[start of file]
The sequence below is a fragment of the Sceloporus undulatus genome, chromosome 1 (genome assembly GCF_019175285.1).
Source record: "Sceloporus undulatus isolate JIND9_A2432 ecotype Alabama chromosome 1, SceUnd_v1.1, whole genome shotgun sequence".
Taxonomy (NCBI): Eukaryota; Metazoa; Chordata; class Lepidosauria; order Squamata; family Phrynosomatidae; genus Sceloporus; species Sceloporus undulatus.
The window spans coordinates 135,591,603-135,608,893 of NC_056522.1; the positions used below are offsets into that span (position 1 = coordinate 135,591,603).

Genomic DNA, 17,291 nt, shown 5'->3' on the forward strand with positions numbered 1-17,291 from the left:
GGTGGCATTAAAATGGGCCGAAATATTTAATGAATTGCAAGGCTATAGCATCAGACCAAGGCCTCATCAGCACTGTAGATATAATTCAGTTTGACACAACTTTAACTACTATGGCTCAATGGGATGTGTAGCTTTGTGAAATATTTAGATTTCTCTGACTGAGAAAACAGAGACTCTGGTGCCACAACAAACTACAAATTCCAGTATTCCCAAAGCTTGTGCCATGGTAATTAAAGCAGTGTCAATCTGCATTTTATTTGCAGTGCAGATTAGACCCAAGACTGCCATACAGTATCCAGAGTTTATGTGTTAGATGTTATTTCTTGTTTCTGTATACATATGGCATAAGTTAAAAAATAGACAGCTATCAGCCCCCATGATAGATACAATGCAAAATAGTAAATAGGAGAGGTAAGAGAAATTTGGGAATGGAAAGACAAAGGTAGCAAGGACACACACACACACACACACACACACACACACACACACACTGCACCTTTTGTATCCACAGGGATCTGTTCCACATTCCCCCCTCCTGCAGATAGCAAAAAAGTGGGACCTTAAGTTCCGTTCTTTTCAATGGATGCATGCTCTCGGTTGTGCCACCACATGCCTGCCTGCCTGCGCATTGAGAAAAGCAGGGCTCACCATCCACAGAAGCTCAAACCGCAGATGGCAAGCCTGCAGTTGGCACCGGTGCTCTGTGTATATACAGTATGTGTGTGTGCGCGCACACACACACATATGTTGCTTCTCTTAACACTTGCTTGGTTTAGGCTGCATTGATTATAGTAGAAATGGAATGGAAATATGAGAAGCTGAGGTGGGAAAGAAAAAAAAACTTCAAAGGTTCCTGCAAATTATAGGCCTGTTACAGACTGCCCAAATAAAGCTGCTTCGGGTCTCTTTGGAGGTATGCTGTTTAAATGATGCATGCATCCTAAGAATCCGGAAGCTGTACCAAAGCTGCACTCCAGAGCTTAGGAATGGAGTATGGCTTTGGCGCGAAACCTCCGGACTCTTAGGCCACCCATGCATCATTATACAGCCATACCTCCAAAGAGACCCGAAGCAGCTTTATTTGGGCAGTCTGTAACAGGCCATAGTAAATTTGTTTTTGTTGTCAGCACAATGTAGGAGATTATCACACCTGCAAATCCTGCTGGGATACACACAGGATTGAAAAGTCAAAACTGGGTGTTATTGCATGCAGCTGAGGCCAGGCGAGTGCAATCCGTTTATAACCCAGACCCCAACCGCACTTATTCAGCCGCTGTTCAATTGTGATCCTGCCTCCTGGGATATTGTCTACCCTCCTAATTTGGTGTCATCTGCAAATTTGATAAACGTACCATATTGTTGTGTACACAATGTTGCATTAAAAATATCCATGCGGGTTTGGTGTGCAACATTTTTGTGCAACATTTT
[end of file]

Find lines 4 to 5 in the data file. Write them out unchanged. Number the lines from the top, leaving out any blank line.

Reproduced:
The window spans coordinates 135,591,603-135,608,893 of NC_056522.1; the positions used below are offsets into that span (position 1 = coordinate 135,591,603).

Genomic DNA, 17,291 nt, shown 5'->3' on the forward strand with positions numbered 1-17,291 from the left: